Sold in 1911 the building was transformed into a hospital around 1917. It then shut its doors again in 1923 and doesn’t see activity until 1939. In the 1940’s the building is requisitioned by the Pyrenees Inférieures and is used as a recovery location for refugees from the Spanish Civil War and then as a holiday resort used by Hitler’s SS Divisions (especially “Das Reich”) fighting on the Eastern front and allowed them a strategic lookout point while enjoying their time.

While fortifying the cliffs from Biarritz to Hendaye by the Todt Organization, it is found that Organ Castle is so enormous and built of concrete and iron that no fortifying was necessary. In 1945 the FFI staying in the castle testify to the excellent state of the castle and comment on the marble tops, woodwork, and titled floor covering the 1200m² terraces are in pristine condition.


After the turmoil of World War II the castle was left to the elements and was used as an annex for a farm. Looting also took place during this time as supplies were scarce.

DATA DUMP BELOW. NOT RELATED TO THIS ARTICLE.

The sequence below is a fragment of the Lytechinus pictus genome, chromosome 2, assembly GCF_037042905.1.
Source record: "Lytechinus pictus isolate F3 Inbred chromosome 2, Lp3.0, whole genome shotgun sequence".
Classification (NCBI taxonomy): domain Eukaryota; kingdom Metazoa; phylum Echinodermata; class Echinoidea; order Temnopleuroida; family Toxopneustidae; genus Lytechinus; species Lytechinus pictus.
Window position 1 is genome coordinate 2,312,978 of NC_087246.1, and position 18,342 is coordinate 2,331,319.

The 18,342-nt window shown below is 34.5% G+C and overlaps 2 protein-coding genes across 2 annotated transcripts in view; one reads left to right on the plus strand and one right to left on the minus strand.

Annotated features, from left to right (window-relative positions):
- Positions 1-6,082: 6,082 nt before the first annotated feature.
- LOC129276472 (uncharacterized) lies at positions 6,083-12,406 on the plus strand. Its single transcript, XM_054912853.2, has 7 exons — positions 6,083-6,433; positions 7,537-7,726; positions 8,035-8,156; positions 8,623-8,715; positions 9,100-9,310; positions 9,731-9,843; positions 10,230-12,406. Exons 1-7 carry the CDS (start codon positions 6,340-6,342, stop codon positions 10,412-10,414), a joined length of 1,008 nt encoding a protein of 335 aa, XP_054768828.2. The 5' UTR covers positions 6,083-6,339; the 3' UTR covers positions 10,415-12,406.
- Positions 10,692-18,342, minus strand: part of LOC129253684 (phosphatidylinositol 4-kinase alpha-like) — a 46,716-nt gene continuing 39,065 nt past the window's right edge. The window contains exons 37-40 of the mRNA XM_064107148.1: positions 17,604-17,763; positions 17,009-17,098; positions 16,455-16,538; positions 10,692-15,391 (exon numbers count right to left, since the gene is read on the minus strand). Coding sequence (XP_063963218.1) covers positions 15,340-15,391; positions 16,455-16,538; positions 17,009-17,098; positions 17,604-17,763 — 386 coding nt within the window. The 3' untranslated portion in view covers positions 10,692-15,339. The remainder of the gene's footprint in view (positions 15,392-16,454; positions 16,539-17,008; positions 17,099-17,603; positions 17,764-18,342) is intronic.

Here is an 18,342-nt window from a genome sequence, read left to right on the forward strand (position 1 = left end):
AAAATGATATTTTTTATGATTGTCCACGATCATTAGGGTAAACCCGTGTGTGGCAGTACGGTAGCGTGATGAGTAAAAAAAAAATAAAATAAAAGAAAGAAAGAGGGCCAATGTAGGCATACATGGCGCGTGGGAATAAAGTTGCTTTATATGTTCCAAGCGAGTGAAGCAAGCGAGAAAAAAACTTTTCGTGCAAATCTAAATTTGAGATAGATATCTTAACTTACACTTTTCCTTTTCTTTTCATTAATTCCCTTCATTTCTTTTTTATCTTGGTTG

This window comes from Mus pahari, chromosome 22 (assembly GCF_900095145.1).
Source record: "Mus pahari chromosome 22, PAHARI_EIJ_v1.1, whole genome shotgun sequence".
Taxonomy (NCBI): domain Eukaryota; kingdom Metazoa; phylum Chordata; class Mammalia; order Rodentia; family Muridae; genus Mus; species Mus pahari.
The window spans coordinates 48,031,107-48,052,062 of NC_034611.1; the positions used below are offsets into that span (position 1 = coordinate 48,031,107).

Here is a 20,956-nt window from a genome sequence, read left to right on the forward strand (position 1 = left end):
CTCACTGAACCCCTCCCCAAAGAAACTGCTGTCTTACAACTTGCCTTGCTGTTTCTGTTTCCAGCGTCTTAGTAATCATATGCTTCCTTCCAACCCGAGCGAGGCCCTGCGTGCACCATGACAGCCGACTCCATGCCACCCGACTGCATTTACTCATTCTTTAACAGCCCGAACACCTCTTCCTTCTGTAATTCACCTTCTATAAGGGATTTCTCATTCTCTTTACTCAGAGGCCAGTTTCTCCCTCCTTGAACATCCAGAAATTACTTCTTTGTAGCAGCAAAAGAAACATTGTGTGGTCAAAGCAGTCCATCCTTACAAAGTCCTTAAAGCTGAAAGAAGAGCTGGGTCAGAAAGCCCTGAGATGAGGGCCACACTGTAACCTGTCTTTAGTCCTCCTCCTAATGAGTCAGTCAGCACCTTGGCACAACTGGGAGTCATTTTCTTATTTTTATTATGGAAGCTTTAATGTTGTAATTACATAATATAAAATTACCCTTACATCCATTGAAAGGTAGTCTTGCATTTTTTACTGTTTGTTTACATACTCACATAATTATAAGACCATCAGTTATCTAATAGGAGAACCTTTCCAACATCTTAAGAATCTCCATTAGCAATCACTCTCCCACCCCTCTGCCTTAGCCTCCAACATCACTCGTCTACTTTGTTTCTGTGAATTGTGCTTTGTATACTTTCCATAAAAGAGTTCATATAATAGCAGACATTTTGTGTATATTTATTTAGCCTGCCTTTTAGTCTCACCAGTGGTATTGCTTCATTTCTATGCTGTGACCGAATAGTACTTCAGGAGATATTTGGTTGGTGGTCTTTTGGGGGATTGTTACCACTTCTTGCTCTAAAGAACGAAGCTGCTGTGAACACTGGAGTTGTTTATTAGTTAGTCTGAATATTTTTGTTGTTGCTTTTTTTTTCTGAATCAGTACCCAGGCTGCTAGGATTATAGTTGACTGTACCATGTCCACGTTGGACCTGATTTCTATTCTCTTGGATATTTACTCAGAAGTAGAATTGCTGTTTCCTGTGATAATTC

Within 10 years of neglect the castle is torn apart. Fireplaces and rare marble covering first floor rooms and the organ room up to its gallery are all stolen. Fine chiseled woodwork, golden bronze doors, window frames, and anything of the remotest value are stolen. All that is left after this period of plunder are a few tiles from the terraces.

In 1958, an attempted renovation of the castle is started by a new owner, but he files for bankruptcy in 1986 and the castle is again left to the elements, looters, and squatters.


In 2002, the building is taken over by a private project for reclamation but they find the iron work of the building in sad shape. The metallic structures are badly damaged and require severe work. This slows down the progress of the project, not-to-mention that the design of the building itself (initially planned for an organ an a couple!) makes the use of the building difficult.

In 2008 the building is a permanent residence and is guarded around the clock. Although it may appear as a ghost ship this incredible building shines once again over the Basque Coast.